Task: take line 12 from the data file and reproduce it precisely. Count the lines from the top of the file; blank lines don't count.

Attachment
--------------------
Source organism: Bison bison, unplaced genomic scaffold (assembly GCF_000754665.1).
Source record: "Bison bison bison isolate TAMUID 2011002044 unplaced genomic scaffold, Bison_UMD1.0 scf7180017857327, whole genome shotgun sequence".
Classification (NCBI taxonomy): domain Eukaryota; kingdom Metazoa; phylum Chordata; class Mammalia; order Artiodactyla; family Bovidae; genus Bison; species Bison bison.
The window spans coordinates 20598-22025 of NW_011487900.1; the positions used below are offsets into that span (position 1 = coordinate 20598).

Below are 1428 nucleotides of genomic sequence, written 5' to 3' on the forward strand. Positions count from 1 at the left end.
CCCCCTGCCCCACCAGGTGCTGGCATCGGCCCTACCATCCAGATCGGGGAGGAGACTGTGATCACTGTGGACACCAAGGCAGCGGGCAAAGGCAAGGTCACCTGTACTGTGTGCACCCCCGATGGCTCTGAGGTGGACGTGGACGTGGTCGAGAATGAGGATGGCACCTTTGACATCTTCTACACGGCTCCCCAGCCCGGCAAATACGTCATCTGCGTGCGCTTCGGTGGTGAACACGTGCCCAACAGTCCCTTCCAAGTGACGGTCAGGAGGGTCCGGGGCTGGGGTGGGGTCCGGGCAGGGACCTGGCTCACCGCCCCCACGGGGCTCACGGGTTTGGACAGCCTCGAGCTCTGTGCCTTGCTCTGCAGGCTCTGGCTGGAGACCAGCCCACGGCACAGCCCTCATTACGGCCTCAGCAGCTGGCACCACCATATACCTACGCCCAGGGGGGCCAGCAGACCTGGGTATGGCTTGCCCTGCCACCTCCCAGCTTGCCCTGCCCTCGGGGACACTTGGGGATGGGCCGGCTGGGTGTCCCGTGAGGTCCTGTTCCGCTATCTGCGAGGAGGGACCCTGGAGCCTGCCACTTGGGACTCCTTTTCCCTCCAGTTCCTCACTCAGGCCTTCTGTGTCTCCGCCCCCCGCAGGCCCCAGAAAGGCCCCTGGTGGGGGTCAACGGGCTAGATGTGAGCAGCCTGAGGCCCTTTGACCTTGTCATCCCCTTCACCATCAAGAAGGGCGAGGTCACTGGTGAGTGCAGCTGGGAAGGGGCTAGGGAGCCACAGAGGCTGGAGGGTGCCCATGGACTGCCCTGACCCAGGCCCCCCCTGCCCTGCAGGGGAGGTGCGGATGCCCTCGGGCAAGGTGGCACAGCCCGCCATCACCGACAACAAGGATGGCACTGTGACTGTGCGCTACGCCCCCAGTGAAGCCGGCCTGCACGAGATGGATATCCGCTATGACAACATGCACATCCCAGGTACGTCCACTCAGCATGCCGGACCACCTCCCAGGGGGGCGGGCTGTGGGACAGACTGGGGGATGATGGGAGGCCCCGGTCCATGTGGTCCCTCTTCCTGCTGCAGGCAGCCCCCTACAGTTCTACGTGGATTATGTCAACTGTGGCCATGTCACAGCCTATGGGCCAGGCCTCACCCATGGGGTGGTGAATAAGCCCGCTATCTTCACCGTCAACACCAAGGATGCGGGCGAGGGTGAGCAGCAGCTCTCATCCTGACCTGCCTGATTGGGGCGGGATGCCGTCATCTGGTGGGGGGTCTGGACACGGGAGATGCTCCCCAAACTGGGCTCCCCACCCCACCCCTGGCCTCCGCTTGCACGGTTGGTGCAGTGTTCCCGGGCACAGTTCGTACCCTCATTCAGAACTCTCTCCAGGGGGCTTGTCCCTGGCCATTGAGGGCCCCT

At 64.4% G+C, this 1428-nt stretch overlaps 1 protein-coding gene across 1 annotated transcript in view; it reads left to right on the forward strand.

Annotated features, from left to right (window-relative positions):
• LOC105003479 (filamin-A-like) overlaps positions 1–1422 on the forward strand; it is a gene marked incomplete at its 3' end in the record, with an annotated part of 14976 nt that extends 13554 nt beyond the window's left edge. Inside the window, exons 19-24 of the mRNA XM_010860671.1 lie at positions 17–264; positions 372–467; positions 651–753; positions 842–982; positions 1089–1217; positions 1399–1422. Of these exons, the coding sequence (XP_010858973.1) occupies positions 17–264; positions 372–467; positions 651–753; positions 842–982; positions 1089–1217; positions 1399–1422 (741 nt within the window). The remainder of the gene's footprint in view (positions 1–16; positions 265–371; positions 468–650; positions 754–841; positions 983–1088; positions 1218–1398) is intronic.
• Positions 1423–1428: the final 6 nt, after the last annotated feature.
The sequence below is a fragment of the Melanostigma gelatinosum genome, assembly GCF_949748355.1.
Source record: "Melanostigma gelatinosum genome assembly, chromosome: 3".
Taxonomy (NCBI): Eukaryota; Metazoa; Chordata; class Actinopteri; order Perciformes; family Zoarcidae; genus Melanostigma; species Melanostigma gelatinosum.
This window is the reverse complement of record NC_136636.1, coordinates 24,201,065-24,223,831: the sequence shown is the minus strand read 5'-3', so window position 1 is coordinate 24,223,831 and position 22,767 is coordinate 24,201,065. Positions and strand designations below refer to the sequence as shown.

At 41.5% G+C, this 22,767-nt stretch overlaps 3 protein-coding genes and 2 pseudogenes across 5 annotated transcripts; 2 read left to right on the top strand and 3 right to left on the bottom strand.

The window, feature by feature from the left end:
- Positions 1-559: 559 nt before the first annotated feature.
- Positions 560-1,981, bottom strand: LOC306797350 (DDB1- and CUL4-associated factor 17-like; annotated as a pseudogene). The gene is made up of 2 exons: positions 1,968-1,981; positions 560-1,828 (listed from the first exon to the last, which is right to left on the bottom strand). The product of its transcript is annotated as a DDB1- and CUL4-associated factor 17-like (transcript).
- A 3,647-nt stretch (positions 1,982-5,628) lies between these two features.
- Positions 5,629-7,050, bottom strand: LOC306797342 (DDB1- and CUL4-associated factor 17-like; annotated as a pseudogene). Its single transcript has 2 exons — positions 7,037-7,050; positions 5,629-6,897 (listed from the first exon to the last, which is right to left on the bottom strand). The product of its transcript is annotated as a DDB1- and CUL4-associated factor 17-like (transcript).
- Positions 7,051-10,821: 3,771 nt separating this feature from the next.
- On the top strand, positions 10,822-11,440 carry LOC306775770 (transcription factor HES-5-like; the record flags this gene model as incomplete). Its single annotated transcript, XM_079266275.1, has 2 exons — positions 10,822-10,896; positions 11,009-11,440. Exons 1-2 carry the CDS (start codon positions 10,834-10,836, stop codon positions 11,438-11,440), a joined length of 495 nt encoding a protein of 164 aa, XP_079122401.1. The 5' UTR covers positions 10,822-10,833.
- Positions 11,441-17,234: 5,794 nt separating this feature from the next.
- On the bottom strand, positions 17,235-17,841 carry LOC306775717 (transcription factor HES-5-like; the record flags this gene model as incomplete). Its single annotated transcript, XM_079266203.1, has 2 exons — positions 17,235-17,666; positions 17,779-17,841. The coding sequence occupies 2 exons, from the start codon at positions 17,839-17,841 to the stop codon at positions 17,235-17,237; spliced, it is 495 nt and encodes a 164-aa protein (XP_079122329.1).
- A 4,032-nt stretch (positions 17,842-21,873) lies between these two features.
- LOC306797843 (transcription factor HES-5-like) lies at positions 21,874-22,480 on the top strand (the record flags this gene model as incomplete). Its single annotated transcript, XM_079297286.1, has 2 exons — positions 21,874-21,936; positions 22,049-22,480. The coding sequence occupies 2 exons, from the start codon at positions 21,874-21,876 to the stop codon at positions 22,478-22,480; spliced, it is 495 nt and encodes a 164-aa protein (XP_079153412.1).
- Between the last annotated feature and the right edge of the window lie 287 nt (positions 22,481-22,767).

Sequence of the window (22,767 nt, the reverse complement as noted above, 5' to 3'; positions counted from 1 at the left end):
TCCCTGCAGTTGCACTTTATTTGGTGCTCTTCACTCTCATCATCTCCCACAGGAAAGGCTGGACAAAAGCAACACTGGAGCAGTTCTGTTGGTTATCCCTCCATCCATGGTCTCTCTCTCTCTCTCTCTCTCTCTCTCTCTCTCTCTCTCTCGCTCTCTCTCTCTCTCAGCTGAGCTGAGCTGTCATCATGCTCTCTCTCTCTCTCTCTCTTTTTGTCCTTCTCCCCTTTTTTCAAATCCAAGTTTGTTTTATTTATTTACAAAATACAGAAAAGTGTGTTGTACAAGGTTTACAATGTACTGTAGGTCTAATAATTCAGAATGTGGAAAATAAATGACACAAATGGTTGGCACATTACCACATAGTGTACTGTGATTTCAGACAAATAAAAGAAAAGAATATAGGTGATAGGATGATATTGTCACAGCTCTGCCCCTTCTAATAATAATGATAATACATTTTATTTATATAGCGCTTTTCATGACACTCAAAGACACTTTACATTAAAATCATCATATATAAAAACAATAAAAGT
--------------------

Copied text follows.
Source record: "Melanostigma gelatinosum genome assembly, chromosome: 3".